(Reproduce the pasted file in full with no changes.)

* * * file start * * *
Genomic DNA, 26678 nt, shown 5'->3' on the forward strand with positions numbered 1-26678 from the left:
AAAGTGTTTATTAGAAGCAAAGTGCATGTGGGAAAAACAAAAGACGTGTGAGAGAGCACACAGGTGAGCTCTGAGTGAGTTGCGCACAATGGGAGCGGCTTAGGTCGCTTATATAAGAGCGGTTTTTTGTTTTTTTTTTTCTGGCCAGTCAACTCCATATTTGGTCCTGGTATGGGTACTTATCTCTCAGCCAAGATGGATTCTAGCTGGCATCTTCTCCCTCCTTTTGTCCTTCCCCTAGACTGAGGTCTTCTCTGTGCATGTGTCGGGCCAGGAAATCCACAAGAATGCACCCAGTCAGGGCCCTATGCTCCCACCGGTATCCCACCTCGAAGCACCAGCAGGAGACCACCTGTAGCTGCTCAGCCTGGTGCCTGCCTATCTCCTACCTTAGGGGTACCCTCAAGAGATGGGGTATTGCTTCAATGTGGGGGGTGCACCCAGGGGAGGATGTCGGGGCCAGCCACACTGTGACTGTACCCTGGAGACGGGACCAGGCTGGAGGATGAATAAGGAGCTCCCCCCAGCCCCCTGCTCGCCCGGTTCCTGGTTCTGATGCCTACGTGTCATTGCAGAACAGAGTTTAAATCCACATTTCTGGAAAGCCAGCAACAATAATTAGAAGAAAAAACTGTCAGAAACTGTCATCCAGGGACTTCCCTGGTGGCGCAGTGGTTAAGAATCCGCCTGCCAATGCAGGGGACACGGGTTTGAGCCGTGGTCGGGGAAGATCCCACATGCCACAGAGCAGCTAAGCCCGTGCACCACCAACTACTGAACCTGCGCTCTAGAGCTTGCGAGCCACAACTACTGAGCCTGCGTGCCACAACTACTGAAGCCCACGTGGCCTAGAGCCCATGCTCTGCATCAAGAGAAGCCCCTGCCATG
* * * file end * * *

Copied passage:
Genomic DNA, 26678 nt, shown 5'->3' on the forward strand with positions numbered 1-26678 from the left:
AAAGTGTTTATTAGAAGCAAAGTGCATGTGGGAAAAACAAAAGACGTGTGAGAGAGCACACAGGTGAGCTCTGAGTGAGTTGCGCACAATGGGAGCGGCTTAGGTCGCTTATATAAGAGCGGTTTTTTGTTTTTTTTTTTCTGGCCAGTCAACTCCATATTTGGTCCTGGTATGGGTACTTATCTCTCAGCCAAGATGGATTCTAGCTGGCATCTTCTCCCTCCTTTTGTCCTTCCCCTAGACTGAGGTCTTCTCTGTGCATGTGTCGGGCCAGGAAATCCACAAGAATGCACCCAGTCAGGGCCCTATGCTCCCACCGGTATCCCACCTCGAAGCACCAGCAGGAGACCACCTGTAGCTGCTCAGCCTGGTGCCTGCCTATCTCCTACCTTAGGGGTACCCTCAAGAGATGGGGTATTGCTTCAATGTGGGGGGTGCACCCAGGGGAGGATGTCGGGGCCAGCCACACTGTGACTGTACCCTGGAGACGGGACCAGGCTGGAGGATGAATAAGGAGCTCCCCCCAGCCCCCTGCTCGCCCGGTTCCTGGTTCTGATGCCTACGTGTCATTGCAGAACAGAGTTTAAATCCACATTTCTGGAAAGCCAGCAACAATAATTAGAAGAAAAAACTGTCAGAAACTGTCATCCAGGGACTTCCCTGGTGGCGCAGTGGTTAAGAATCCGCCTGCCAATGCAGGGGACACGGGTTTGAGCCGTGGTCGGGGAAGATCCCACATGCCACAGAGCAGCTAAGCCCGTGCACCACCAACTACTGAACCTGCGCTCTAGAGCTTGCGAGCCACAACTACTGAGCCTGCGTGCCACAACTACTGAAGCCCACGTGGCCTAGAGCCCATGCTCTGCATCAAGAGAAGCCCCTGCCATG